Recruitment—that somewhat elusive process of discovering and hiring the most qualified candidate for a job opening, in a timely and cost-effective manner. Sounds pretty simple, right? We all know that isn’t the case. The hiring process can be long and stressful, and finding the perfect new recruit is not an easy task.
It is estimated that the financial impact of hiring a top performer is 10 to 100 times the person’s compensation. But in order to attract those top performers, you must be strategic. If you're struggling to find employees who meet your requirements and fit your company's culture, there are ways to help you find them and make the hiring process go more smoothly. Here are the top five things that franchise brands are doing to attract the right candidates. And whether you’re hiring at the corporate or franchise level, elements of these strategic principles can be applied across the board.
Don’t Just Post and Pray, Be Proactive
Modern technology and the amount of data available online has made it easier than ever to reach potential job candidates. But instead of the traditional “post and pray” method, which can attract hundreds of underqualified or off-target résumés in social recruiting, aim to be strategic with where you source and interact. Search the blogosphere and other personal online sites that feature portfolios. Host an “open house” and identify candidates who are already interested in your company’s culture. Attend industry-related events to build your network and connect with potential future candidates. Get involved in the community and spark an interest in socially-conscious millennials. Ask friends, family and co-workers for referrals. Be assertive on social media.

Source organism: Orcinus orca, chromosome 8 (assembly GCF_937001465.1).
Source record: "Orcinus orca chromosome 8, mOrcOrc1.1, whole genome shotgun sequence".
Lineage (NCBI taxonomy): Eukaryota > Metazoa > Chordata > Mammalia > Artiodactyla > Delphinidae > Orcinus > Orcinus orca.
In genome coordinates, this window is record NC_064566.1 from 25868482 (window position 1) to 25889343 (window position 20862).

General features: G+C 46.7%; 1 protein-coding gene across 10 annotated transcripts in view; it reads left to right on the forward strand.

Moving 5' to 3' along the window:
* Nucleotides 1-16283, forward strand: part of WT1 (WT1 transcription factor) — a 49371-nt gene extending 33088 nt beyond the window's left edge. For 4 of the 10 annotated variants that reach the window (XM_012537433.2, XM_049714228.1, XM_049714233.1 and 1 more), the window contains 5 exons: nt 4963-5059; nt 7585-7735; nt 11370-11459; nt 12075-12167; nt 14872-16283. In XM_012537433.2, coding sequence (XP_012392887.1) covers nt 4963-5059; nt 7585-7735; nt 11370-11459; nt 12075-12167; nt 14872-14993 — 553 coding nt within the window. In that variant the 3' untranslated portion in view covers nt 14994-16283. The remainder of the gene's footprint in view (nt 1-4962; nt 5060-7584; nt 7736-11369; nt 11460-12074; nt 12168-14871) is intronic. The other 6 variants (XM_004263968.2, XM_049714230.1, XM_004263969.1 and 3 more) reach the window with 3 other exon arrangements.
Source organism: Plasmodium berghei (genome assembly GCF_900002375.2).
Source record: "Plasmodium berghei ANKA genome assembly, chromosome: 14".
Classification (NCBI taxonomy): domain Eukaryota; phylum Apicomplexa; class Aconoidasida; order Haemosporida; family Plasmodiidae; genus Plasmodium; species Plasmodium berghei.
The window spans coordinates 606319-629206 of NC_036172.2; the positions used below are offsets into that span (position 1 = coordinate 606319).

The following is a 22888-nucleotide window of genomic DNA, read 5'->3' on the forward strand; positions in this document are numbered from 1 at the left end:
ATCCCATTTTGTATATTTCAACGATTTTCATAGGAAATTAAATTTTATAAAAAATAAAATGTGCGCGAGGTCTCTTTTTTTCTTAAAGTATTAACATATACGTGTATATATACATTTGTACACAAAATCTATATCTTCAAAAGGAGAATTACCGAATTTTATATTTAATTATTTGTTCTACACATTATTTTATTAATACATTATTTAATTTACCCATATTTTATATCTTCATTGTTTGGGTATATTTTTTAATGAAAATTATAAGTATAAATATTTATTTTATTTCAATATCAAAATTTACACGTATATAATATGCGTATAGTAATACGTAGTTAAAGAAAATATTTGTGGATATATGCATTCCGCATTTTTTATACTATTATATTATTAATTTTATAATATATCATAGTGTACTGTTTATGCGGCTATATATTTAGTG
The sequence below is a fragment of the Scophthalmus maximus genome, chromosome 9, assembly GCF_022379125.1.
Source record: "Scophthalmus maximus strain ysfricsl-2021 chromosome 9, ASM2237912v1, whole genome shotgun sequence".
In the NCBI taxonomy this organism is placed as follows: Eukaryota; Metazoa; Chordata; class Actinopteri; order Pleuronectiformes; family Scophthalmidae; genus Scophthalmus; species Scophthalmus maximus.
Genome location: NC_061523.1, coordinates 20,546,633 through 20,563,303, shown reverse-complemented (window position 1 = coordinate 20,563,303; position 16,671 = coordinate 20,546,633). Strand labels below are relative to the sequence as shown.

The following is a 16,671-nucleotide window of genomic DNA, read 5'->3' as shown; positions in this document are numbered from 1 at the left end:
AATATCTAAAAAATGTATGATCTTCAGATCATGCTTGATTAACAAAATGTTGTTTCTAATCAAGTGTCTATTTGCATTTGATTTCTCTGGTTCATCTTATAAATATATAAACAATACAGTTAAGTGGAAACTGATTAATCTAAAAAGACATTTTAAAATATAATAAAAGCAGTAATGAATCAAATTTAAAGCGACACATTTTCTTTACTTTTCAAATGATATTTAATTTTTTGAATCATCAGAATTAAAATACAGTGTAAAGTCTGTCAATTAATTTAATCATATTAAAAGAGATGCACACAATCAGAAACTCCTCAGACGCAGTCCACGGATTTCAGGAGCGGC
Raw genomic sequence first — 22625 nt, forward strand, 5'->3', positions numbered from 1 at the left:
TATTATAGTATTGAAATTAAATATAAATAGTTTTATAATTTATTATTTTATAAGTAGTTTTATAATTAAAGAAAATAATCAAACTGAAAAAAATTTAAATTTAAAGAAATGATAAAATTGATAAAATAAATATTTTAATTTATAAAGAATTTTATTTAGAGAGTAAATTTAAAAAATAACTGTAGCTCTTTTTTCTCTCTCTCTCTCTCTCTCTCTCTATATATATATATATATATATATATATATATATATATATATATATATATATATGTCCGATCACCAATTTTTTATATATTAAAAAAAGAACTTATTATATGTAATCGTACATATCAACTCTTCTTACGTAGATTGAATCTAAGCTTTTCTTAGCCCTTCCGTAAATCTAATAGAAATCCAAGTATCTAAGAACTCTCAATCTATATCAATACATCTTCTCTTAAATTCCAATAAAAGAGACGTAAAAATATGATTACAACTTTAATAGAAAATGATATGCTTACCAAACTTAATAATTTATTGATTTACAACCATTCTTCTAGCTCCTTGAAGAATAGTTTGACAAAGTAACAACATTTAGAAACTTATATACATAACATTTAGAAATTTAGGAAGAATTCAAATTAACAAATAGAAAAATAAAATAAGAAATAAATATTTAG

According to LinkedIn’s 2015 Global Recruiting Trends Report, 75 percent of professionals consider themselves “passive” candidates—that’s an awful lot of potential candidates that job posts don’t cater to. But by incorporating some of the aforementioned best practices, you can take a more proactive approach to finding great talent for your company.
“In all cases, though, our preference is referrals first. We know people are judged by the company they keep, and if a credible friend, colleague, vendor-partner or business associate can provide a referral, chances are that the candidate is of high caliber and integrity, so we like to start there, and work in parallel with the other resources based on the level of the role,” said Mark de Gorter, COO of WORKOUT ANYTIME.
Orchestrate Creative Interviews
Don’t be afraid to step outside of the box when it comes to interviewing potential candidates. Not only will this enable you to get a better feel for the cultural fit of the interviewee, but it gives you a chance to differentiate yourself from the pack. Freshii COO Adam Corrin knows all about this.
“We’ve been known to conduct interviews on runs with prospective candidates. Attending yoga or spin classes with post-workout juices and smoothies back at Freshii have been a common occurrence. This is not about seeing how good a candidate is at any of the above (we’re not looking for world record marathon holders!) but rather, their attitude. You can tell a lot about a person based on their work ethic during these activities,” Corrin said.